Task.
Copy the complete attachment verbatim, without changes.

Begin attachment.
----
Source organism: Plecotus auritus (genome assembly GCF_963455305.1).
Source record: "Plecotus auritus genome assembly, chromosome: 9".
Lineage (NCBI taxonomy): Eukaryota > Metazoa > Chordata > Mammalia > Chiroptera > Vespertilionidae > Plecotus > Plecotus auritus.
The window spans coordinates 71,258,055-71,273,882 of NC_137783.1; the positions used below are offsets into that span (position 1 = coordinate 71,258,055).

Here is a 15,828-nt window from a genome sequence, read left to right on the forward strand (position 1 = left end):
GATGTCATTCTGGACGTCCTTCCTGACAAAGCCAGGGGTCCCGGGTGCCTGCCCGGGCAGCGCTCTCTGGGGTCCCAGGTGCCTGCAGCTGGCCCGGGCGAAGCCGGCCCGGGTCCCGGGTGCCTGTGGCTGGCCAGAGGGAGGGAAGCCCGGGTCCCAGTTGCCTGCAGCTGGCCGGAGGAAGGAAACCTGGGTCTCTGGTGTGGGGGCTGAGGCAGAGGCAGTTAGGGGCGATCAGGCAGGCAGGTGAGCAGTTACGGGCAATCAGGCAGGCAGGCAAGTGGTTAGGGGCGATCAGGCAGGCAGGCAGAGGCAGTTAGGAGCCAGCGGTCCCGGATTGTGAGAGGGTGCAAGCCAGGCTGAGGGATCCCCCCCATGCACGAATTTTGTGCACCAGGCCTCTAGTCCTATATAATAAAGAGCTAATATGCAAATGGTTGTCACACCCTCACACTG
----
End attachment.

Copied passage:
Source organism: Plecotus auritus (genome assembly GCF_963455305.1).
Source record: "Plecotus auritus genome assembly, chromosome: 9".
Lineage (NCBI taxonomy): Eukaryota > Metazoa > Chordata > Mammalia > Chiroptera > Vespertilionidae > Plecotus > Plecotus auritus.
The window spans coordinates 71,258,055-71,273,882 of NC_137783.1; the positions used below are offsets into that span (position 1 = coordinate 71,258,055).

Here is a 15,828-nt window from a genome sequence, read left to right on the forward strand (position 1 = left end):
GATGTCATTCTGGACGTCCTTCCTGACAAAGCCAGGGGTCCCGGGTGCCTGCCCGGGCAGCGCTCTCTGGGGTCCCAGGTGCCTGCAGCTGGCCCGGGCGAAGCCGGCCCGGGTCCCGGGTGCCTGTGGCTGGCCAGAGGGAGGGAAGCCCGGGTCCCAGTTGCCTGCAGCTGGCCGGAGGAAGGAAACCTGGGTCTCTGGTGTGGGGGCTGAGGCAGAGGCAGTTAGGGGCGATCAGGCAGGCAGGTGAGCAGTTACGGGCAATCAGGCAGGCAGGCAAGTGGTTAGGGGCGATCAGGCAGGCAGGCAGAGGCAGTTAGGAGCCAGCGGTCCCGGATTGTGAGAGGGTGCAAGCCAGGCTGAGGGATCCCCCCCATGCACGAATTTTGTGCACCAGGCCTCTAGTCCTATATAATAAAGAGCTAATATGCAAATGGTTGTCACACCCTCACACTG